This paper is an exploration of how policy is enacted through e-portfolio systems. The compilation of a portfolio is essentially dialogic. We talk through them and elaborate our context. All contexts are the products of previous contexts and contain within them echoes of earlier contexts. Portfolios make explicit and facilitate the representation of identity. Not only are we products of our world but we are the products of all the actors that we come into play with. Through e-portfolios there is a struggle going on for our identity. If our identities are artefacts of the use of digital technologies, it is important that we have some choice, maybe largely limited and illusory, over the tools we use to make them.
Distance learning (DL) is now an established mode of delivery within higher education. Nonetheless, given the significantly different use of time and space required for a satisfactory programme infrastructure as compared to its full-time, face-to-face counterpart, institutions have tended to specialise either in one mode or the other. This paper explores some of the organisational challenges presented when a large university such as Oxford Brookes, primarily concerned with face-to-face delivery, also has within it much smaller programmes offered by DL. Using the BA in Theology and Religion by DL offered through the Wesley Centre Oxford (WCO) within Westminster Institute of Education (WIE) as a case study, a range of issues was identified that initially appeared to threaten fundamental dimensions of the programme (such as recruitment and retention) when Brookes’s established systems were applied. These focused on admissions and enrolments, aspects of student-centred learning, student support, finance and fees, and interface with academic staff. Creative thinking, and a willingness to be flexible on both sides, have resulted in the emergence of a variety of procedures offered in the paper as principles of good practice.
This paper explores the early stages in the establishment of a Global Dimension Network (GDN) of academic staff in the field of health and social care. The rationale for selecting a community of practice (Wenger, 1998) as the model for the GDN is discussed, together with the advantages and inherent tensions.
The GDN has raised the profile of the global dimension to learning across the School of Health and Social Care, Oxford Brookes University, through a range of programme-based and more strategic initiatives, including staff development sessions, networking and a focus group with international students.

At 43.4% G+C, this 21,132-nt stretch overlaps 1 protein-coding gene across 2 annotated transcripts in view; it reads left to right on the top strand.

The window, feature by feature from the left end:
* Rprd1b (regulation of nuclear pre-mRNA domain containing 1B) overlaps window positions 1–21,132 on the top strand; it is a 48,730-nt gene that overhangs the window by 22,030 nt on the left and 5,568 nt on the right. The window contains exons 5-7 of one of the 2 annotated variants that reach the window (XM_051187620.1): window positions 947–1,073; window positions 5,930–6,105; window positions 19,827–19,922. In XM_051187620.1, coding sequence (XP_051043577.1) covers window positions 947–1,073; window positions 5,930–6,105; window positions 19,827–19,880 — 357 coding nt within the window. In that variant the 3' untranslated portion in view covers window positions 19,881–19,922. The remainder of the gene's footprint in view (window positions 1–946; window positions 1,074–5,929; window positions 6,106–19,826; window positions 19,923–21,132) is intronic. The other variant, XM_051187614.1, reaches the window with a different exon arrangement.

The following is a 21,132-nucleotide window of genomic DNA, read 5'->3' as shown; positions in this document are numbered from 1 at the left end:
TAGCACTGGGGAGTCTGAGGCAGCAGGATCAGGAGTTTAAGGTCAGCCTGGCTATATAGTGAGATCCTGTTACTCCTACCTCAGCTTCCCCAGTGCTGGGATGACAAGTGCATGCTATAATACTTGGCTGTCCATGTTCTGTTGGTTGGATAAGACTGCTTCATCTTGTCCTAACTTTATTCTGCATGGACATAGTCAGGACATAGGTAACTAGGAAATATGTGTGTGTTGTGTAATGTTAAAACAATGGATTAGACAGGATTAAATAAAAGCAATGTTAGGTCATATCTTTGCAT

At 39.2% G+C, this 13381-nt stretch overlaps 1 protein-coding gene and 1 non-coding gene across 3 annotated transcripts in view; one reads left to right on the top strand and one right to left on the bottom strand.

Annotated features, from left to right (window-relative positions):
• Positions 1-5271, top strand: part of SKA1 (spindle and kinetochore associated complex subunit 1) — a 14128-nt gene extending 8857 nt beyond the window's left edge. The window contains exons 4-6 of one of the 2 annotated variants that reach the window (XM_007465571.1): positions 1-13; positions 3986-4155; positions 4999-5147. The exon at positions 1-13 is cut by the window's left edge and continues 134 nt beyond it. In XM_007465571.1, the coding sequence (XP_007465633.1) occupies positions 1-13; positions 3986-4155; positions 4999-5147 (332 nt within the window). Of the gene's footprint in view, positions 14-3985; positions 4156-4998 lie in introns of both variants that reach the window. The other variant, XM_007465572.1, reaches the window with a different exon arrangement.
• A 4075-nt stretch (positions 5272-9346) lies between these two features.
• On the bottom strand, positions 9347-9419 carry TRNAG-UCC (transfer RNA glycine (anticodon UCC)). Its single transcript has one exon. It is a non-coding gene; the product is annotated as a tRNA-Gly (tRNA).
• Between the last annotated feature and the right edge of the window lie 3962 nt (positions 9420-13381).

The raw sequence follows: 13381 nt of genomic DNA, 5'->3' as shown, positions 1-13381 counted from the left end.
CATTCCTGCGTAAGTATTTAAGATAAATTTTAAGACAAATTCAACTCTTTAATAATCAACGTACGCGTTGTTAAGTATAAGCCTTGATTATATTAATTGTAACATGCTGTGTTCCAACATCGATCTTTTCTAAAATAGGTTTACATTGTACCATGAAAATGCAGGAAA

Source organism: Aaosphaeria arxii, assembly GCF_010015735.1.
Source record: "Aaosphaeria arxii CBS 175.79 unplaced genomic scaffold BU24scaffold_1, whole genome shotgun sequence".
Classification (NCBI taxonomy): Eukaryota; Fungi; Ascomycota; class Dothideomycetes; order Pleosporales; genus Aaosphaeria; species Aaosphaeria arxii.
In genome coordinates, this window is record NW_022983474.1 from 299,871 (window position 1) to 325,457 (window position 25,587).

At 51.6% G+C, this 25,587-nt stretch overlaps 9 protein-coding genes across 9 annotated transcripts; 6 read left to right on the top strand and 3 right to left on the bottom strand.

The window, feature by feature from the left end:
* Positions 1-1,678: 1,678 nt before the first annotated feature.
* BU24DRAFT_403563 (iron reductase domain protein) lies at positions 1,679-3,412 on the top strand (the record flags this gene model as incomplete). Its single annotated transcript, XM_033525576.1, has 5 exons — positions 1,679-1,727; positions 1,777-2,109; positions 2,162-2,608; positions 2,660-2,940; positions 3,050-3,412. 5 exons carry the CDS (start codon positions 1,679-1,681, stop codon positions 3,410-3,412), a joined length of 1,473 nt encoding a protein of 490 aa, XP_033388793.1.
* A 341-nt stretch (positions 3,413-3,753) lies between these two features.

The GDN has explored examples where the use of materials and the literature from less developed countries has resulted in transformational learning which has impacted on learners’ practice as well as enhanced their understanding of different contexts. Discussing these instances in relation to the concepts of single- and double-loop learning (Argyris and Schon, 1974, 1996) and Illeris’ Tension Triangle (2003, 2005) has begun the process of identifying interventions which will increase the likelihood of deeper learning. This is work in progress that will be taken forward through discussion, programme-based initiatives and pedagogic research.
In the UK, there is growing pressure both within and across higher education institutions to make assessment standards and processes more transparent to students and other stakeholders. What follows is a brief account of our continuing quest to develop student understanding of assessment standards and processes. The evolution of our research and practice, undertaken at The Business School, Oxford Brookes University, is then related to a suggested framework of four generic approaches to developing student understanding of assessment standards and processes, culminating in a community of practice approach.
The historical background to Personal Development Planning (PDP) in the context of Progress Files is briefly outlined, together with an acknowledgement of the way in which the recommendations of the Burgess Review may take it forward in relation to new ways of measuring and recording student achievement. There is consideration of a range of difficulties and questions associated with the introduction of PDP into HEIs. Implementing PDP at Oxford Brookes University and what it can achieve is examined against the background of some of these difficulties and questions. The conclusion is that the limited focus and ambitions of the first stage of the implementation of PDP at Oxford Brookes can provide a sufficient platform for worthwhile work to be done with undergraduates focussing on preparation for and transition to employment whilst further research is undertaken in the sector into some of the more problematical aspects of PDP.
Progression and retention rates do not just matter to universities; they are enormously important to those students in danger of failing their studies. The opportunity to resit a module provides such students with the opportunity to pull themselves back from the brink – but many fail to achieve this. This article examines the success of a project to provide timely, personalised and generic feedback to such students and the impact that this intervention can have in terms of resit results.